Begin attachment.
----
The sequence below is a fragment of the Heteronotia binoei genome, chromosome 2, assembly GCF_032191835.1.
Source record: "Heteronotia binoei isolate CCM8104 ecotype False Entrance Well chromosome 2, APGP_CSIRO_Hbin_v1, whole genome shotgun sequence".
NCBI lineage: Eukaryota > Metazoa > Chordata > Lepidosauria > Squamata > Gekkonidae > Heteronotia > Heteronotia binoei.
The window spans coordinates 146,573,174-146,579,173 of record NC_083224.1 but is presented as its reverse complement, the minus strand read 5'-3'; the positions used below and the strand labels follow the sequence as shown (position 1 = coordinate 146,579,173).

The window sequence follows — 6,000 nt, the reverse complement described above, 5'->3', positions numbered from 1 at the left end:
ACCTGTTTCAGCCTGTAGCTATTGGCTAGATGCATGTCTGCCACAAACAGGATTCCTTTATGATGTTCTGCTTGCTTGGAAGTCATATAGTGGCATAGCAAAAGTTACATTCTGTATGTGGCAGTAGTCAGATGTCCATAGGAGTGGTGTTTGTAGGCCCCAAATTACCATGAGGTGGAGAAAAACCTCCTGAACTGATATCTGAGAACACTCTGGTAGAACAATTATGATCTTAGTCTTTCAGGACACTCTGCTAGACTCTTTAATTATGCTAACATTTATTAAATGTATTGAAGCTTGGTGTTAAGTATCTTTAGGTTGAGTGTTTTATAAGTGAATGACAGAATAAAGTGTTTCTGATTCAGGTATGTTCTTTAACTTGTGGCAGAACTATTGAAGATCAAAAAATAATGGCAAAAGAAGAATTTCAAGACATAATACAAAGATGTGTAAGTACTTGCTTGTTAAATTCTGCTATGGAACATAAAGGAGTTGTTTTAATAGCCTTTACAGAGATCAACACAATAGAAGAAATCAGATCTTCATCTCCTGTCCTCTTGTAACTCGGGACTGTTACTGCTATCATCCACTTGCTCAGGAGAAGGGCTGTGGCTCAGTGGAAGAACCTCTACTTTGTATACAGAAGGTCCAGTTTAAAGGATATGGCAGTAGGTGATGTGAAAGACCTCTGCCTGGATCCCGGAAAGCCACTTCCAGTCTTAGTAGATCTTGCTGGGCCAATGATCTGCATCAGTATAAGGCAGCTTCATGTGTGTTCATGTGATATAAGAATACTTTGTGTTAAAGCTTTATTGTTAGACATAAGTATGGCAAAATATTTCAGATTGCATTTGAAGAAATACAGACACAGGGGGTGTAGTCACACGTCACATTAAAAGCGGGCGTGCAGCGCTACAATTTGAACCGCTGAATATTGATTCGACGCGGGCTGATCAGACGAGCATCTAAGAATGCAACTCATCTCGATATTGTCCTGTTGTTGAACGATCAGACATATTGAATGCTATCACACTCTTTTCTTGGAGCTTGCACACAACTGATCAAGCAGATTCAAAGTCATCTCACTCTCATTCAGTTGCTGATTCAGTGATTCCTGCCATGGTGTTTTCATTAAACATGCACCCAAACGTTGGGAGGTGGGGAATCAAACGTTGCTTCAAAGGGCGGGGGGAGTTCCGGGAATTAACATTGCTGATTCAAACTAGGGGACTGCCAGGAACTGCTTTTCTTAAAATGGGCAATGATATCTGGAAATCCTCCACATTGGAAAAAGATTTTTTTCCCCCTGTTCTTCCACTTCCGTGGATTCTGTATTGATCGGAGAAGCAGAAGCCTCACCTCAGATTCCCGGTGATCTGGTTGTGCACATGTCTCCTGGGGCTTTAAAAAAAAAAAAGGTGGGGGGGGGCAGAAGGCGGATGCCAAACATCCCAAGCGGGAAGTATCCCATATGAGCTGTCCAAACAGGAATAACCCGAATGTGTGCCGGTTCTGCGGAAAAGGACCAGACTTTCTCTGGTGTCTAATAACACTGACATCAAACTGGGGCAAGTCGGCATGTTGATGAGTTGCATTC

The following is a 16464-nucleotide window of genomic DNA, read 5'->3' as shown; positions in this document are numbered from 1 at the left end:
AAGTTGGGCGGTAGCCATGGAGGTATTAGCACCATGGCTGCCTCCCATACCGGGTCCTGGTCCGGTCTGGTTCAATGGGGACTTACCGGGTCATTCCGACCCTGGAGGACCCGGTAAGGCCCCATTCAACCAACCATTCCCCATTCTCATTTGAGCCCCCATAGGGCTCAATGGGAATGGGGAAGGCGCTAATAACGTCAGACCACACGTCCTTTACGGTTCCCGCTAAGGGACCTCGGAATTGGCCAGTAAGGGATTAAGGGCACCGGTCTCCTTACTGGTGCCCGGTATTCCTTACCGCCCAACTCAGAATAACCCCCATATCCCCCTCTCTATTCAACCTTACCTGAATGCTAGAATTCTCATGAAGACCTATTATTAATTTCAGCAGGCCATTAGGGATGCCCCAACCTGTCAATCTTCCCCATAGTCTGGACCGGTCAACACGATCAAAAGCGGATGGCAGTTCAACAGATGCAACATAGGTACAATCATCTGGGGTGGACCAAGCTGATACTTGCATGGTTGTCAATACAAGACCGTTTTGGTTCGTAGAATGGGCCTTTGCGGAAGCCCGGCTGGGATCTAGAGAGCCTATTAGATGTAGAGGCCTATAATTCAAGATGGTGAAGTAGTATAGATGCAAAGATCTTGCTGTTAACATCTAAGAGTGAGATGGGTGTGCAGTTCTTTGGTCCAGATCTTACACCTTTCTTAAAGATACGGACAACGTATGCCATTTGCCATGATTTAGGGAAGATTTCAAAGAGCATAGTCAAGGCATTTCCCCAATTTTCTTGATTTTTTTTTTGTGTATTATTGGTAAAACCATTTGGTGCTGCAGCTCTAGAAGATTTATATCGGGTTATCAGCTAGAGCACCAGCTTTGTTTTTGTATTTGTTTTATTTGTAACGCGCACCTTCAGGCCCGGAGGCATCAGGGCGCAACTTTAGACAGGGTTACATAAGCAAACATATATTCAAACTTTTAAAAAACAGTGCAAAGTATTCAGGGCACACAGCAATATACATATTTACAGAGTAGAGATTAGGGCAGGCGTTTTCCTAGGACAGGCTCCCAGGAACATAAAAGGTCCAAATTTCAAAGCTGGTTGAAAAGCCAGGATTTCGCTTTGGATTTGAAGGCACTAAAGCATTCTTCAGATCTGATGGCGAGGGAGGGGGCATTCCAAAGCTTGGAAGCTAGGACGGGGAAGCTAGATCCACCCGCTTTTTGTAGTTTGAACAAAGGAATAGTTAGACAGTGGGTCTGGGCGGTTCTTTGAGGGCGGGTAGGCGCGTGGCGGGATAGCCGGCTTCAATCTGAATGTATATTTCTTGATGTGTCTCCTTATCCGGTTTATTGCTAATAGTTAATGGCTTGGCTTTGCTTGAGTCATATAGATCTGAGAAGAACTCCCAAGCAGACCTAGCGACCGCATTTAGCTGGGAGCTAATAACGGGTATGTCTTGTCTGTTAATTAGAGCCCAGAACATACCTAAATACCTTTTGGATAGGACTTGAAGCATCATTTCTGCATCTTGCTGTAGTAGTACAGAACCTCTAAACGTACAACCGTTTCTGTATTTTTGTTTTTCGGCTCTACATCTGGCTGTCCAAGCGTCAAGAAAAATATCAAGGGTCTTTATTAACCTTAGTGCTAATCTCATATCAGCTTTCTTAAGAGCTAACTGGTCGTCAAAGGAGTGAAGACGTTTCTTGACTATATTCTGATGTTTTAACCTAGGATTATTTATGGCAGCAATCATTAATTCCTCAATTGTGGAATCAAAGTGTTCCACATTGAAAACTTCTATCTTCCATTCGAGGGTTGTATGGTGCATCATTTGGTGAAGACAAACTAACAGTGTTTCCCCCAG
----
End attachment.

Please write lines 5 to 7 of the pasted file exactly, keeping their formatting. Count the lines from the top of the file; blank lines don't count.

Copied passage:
The window sequence follows — 6,000 nt, the reverse complement described above, 5'->3', positions numbered from 1 at the left end:
ACCTGTTTCAGCCTGTAGCTATTGGCTAGATGCATGTCTGCCACAAACAGGATTCCTTTATGATGTTCTGCTTGCTTGGAAGTCATATAGTGGCATAGCAAAAGTTACATTCTGTATGTGGCAGTAGTCAGATGTCCATAGGAGTGGTGTTTGTAGGCCCCAAATTACCATGAGGTGGAGAAAAACCTCCTGAACTGATATCTGAGAACACTCTGGTAGAACAATTATGATCTTAGTCTTTCAGGACACTCTGCTAGACTCTTTAATTATGCTAACATTTATTAAATGTATTGAAGCTTGGTGTTAAGTATCTTTAGGTTGAGTGTTTTATAAGTGAATGACAGAATAAAGTGTTTCTGATTCAGGTATGTTCTTTAACTTGTGGCAGAACTATTGAAGATCAAAAAATAATGGCAAAAGAAGAATTTCAAGACATAATACAAAGATGTGTAAGTACTTGCTTGTTAAATTCTGCTATGGAACATAAAGGAGTTGTTTTAATAGCCTTTACAGAGATCAACACAATAGAAGAAATCAGATCTTCATCTCCTGTCCTCTTGTAACTCGGGACTGTTACTGCTATCATCCACTTGCTCAGGAGAAGGGCTGTGGCTCAGTGGAAGAACCTCTACTTTGTATACAGAAGGTCCAGTTTAAAGGATATGGCAGTAGGTGATGTGAAAGACCTCTGCCTGGATCCCGGAAAGCCACTTCCAGTCTTAGTAGATCTTGCTGGGCCAATGATCTGCATCAGTATAAGGCAGCTTCATGTGTGTTCATGTGATATAAGAATACTTTGTGTTAAAGCTTTATTGTTAGACATAAGTATGGCAAAATATTTCAGATTGCATTTGAAGAAATACAGACACAGGGGGTGTAGTCACACGTCACATTAAAAGCGGGCGTGCAGCGCTACAATTTGAACCGCTGAATATTGATTCGACGCGGGCTGATCAGACGAGCATCTAAGAATGCAACTCATCTCGATATTGTCCTGTTGTTGAACGATCAGACATATTGAATGCTATCACACTCTTTTCTTGGAGCTTGCACACAACTGATCAAGCAGATTCAAAGTCATCTCACTCTCATTCAGTTGCTGATTCAGTGATTCCTGCCATGGTGTTTTCATTAAACATGCACCCAAACGTTGGGAGGTGGGGAATCAAACGTTGCTTCAAAGGGCGGGGGGAGTTCCGGGAATTAACATTGCTGATTCAAACTAGGGGACTGCCAGGAACTGCTTTTCTTAAAATGGGCAATGATATCTGGAAATCCTCCACATTGGAAAAAGATTTTTTTCCCCCTGTTCTTCCACTTCCGTGGATTCTGTATTGATCGGAGAAGCAGAAGCCTCACCTCAGATTCCCGGTGATCTGGTTGTGCACATGTCTCCTGGGGCTTTAAAAAAAAAAAAGGTGGGGGGGGGCAGAAGGCGGATGCCAAACATCCCAAGCGGGAAGTATCCCATATGAGCTGTCCAAACAGGAATAACCCGAATGTGTGCCGGTTCTGCGGAAAAGGACCAGACTTTCTCTGGTGTCTAATAACACTGACATCAAACTGGGGCAAGTCGGCATGTTGATGAGTTGCATTC

The following is a 16464-nucleotide window of genomic DNA, read 5'->3' as shown; positions in this document are numbered from 1 at the left end: